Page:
In function gcd(m,n), each iteration of while loop has one test condition, one division

and two assignment that will take constant time. Hence number of times while loop

will execute will determine the complexity of the algorithm. Here it can be observed

that in subsequent steps, remainder in each step is smaller than its divisor i.e smaller

than previous divisor. The division process will definitely terminate after certain

number of steps or until remainder becomes 0.

**Best Case**

If m=n then there will be only one iteration and it will take constant time i.e O(1)

**Worst Case**

If n=1 then there will be m iterations and complexity will be O(m)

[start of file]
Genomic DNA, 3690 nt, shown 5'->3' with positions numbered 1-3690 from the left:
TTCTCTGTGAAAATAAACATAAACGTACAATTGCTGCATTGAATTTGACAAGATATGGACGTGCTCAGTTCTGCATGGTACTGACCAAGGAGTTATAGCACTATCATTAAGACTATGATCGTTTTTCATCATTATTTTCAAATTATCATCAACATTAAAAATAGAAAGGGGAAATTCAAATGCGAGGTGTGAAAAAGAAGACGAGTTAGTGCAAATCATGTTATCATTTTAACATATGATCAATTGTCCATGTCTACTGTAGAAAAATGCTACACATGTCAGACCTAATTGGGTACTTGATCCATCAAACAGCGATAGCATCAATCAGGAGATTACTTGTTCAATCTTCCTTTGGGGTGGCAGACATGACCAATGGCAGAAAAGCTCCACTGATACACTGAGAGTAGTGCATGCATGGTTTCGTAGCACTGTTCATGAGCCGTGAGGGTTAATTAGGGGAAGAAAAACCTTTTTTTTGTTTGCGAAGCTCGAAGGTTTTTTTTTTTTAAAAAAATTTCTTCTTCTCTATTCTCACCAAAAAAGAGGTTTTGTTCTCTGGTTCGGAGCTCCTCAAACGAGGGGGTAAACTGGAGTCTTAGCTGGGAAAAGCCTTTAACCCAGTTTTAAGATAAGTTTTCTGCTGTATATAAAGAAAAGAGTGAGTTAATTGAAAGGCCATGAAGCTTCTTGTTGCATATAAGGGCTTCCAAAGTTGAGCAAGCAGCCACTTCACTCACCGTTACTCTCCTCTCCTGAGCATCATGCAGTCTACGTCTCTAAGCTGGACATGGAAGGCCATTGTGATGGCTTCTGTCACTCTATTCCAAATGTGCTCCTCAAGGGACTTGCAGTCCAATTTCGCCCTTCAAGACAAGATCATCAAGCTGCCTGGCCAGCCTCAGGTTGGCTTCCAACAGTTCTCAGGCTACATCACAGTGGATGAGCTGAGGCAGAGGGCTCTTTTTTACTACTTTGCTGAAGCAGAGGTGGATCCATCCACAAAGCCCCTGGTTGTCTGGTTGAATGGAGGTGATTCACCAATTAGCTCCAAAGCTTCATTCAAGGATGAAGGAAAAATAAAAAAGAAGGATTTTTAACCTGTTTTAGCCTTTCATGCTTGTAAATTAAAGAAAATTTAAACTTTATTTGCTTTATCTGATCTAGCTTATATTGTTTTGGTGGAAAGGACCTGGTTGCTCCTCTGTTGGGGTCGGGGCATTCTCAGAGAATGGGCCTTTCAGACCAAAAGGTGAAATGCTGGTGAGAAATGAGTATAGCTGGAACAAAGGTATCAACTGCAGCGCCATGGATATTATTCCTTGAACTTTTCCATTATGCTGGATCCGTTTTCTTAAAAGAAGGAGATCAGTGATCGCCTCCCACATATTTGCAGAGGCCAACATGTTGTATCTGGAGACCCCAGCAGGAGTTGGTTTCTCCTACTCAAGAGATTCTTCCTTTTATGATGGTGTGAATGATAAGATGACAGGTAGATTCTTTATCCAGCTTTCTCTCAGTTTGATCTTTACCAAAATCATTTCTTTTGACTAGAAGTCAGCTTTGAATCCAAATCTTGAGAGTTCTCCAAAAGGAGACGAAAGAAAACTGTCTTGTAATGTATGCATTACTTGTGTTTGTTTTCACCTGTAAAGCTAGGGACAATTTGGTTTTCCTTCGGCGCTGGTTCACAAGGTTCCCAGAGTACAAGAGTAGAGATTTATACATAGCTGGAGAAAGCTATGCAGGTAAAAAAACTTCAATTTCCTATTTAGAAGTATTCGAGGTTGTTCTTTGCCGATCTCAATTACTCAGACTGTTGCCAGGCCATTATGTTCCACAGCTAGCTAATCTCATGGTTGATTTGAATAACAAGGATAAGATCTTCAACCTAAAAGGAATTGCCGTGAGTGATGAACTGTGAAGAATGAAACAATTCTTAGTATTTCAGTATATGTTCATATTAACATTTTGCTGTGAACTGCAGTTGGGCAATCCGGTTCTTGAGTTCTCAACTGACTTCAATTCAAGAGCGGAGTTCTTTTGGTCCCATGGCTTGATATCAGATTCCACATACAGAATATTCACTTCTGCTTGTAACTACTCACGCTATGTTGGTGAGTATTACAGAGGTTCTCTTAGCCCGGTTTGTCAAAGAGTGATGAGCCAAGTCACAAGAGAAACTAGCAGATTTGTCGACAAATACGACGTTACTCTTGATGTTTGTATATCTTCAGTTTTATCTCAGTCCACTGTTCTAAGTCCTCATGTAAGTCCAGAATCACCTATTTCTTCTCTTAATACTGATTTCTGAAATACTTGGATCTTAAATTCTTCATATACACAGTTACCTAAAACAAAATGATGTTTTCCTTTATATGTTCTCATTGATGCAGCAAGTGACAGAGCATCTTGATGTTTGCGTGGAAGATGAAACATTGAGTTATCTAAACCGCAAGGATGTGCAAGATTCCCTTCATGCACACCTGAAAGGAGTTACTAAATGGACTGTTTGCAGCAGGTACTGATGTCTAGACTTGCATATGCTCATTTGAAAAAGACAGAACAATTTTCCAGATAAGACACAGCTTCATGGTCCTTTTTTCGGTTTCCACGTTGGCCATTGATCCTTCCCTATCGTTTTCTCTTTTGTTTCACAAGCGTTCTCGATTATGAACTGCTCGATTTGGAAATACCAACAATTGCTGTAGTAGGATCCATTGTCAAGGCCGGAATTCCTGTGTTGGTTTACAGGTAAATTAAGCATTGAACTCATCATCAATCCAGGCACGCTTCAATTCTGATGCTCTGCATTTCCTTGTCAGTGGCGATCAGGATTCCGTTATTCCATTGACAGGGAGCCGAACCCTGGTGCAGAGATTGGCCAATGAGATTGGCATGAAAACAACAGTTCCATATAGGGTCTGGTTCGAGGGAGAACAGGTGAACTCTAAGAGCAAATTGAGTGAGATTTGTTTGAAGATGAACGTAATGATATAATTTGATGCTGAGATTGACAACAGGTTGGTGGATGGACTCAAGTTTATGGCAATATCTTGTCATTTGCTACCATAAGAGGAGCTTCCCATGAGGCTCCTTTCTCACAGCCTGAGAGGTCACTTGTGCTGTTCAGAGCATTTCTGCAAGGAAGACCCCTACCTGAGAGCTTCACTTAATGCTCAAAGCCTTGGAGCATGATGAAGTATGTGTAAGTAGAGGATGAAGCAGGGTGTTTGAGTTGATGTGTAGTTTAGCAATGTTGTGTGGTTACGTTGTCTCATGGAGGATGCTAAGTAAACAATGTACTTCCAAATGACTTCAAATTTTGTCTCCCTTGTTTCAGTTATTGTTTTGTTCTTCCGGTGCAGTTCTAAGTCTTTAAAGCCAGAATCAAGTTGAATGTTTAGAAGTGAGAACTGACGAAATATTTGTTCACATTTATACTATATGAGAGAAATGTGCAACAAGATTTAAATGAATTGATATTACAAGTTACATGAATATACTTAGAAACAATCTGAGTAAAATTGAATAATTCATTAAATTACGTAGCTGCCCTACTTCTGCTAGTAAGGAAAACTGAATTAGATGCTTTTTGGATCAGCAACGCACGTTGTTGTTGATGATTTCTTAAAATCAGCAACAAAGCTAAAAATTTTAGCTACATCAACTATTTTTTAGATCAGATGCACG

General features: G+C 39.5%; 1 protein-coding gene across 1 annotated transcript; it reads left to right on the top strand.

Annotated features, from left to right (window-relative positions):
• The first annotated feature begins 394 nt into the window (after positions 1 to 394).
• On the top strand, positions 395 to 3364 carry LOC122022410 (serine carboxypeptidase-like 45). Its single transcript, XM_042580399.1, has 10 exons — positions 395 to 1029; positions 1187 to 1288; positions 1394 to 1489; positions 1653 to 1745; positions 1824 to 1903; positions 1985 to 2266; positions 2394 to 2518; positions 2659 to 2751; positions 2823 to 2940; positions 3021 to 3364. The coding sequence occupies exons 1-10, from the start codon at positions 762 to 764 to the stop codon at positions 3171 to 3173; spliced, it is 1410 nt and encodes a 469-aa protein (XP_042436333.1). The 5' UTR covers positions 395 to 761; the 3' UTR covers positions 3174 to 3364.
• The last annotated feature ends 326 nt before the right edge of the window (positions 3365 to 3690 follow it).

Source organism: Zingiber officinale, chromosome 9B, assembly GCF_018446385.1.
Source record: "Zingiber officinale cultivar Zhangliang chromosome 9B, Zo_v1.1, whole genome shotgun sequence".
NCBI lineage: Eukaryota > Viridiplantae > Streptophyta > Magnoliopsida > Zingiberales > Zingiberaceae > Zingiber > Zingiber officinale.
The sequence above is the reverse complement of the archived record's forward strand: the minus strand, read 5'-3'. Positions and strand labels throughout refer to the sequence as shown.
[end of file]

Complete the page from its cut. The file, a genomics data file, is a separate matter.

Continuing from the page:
If m=1 then there will be n iterations and complexity will be O(n)

**Average Case**

By Euclid‟s algorithm it is observed that GCD(m,n) = GCD(n,m mod n) = GCD(m mod n, n mod (m mod n))

Since m mod n = r such that m = nq + r, it follows that r < n, so m > 2r. So after every two iterations, the larger number is reduced by at least a factor of 2 so there are at most O(log n) iterations.

Complexity will be O(log n), where n is either the larger or the smaller number.

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